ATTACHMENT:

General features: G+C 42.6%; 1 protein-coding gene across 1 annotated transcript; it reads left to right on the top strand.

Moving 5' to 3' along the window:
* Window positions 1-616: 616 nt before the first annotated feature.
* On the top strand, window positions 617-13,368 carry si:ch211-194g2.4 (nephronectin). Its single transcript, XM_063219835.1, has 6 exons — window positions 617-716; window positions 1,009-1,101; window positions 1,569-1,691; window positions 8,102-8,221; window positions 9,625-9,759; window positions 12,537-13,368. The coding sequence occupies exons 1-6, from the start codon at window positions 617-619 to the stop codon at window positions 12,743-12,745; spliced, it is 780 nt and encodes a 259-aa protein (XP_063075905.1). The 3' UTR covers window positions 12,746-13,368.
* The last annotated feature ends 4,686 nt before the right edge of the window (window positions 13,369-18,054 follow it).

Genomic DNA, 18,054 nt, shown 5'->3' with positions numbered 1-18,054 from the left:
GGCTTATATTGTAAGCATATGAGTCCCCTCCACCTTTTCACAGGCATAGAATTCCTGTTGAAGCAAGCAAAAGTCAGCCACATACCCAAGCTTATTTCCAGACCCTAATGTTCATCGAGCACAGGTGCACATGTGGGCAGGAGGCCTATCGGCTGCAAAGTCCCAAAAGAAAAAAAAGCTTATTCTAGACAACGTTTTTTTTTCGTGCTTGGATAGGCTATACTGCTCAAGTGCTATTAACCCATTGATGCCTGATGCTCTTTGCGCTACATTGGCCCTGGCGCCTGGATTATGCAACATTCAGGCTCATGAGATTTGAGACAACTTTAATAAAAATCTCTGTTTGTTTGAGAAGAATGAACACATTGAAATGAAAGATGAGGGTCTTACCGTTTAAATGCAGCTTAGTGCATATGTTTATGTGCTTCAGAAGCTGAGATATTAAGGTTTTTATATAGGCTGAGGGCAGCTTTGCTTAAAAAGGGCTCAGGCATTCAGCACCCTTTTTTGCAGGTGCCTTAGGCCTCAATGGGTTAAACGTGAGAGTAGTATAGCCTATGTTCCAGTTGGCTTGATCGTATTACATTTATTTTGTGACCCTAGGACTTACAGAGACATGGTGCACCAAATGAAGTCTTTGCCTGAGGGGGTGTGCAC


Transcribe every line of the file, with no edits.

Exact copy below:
General features: G+C 42.6%; 1 protein-coding gene across 1 annotated transcript; it reads left to right on the top strand.

Moving 5' to 3' along the window:
* Window positions 1-616: 616 nt before the first annotated feature.
* On the top strand, window positions 617-13,368 carry si:ch211-194g2.4 (nephronectin). Its single transcript, XM_063219835.1, has 6 exons — window positions 617-716; window positions 1,009-1,101; window positions 1,569-1,691; window positions 8,102-8,221; window positions 9,625-9,759; window positions 12,537-13,368. The coding sequence occupies exons 1-6, from the start codon at window positions 617-619 to the stop codon at window positions 12,743-12,745; spliced, it is 780 nt and encodes a 259-aa protein (XP_063075905.1). The 3' UTR covers window positions 12,746-13,368.
* The last annotated feature ends 4,686 nt before the right edge of the window (window positions 13,369-18,054 follow it).

Genomic DNA, 18,054 nt, shown 5'->3' with positions numbered 1-18,054 from the left:
GGCTTATATTGTAAGCATATGAGTCCCCTCCACCTTTTCACAGGCATAGAATTCCTGTTGAAGCAAGCAAAAGTCAGCCACATACCCAAGCTTATTTCCAGACCCTAATGTTCATCGAGCACAGGTGCACATGTGGGCAGGAGGCCTATCGGCTGCAAAGTCCCAAAAGAAAAAAAAGCTTATTCTAGACAACGTTTTTTTTTCGTGCTTGGATAGGCTATACTGCTCAAGTGCTATTAACCCATTGATGCCTGATGCTCTTTGCGCTACATTGGCCCTGGCGCCTGGATTATGCAACATTCAGGCTCATGAGATTTGAGACAACTTTAATAAAAATCTCTGTTTGTTTGAGAAGAATGAACACATTGAAATGAAAGATGAGGGTCTTACCGTTTAAATGCAGCTTAGTGCATATGTTTATGTGCTTCAGAAGCTGAGATATTAAGGTTTTTATATAGGCTGAGGGCAGCTTTGCTTAAAAAGGGCTCAGGCATTCAGCACCCTTTTTTGCAGGTGCCTTAGGCCTCAATGGGTTAAACGTGAGAGTAGTATAGCCTATGTTCCAGTTGGCTTGATCGTATTACATTTATTTTGTGACCCTAGGACTTACAGAGACATGGTGCACCAAATGAAGTCTTTGCCTGAGGGGGTGTGCAC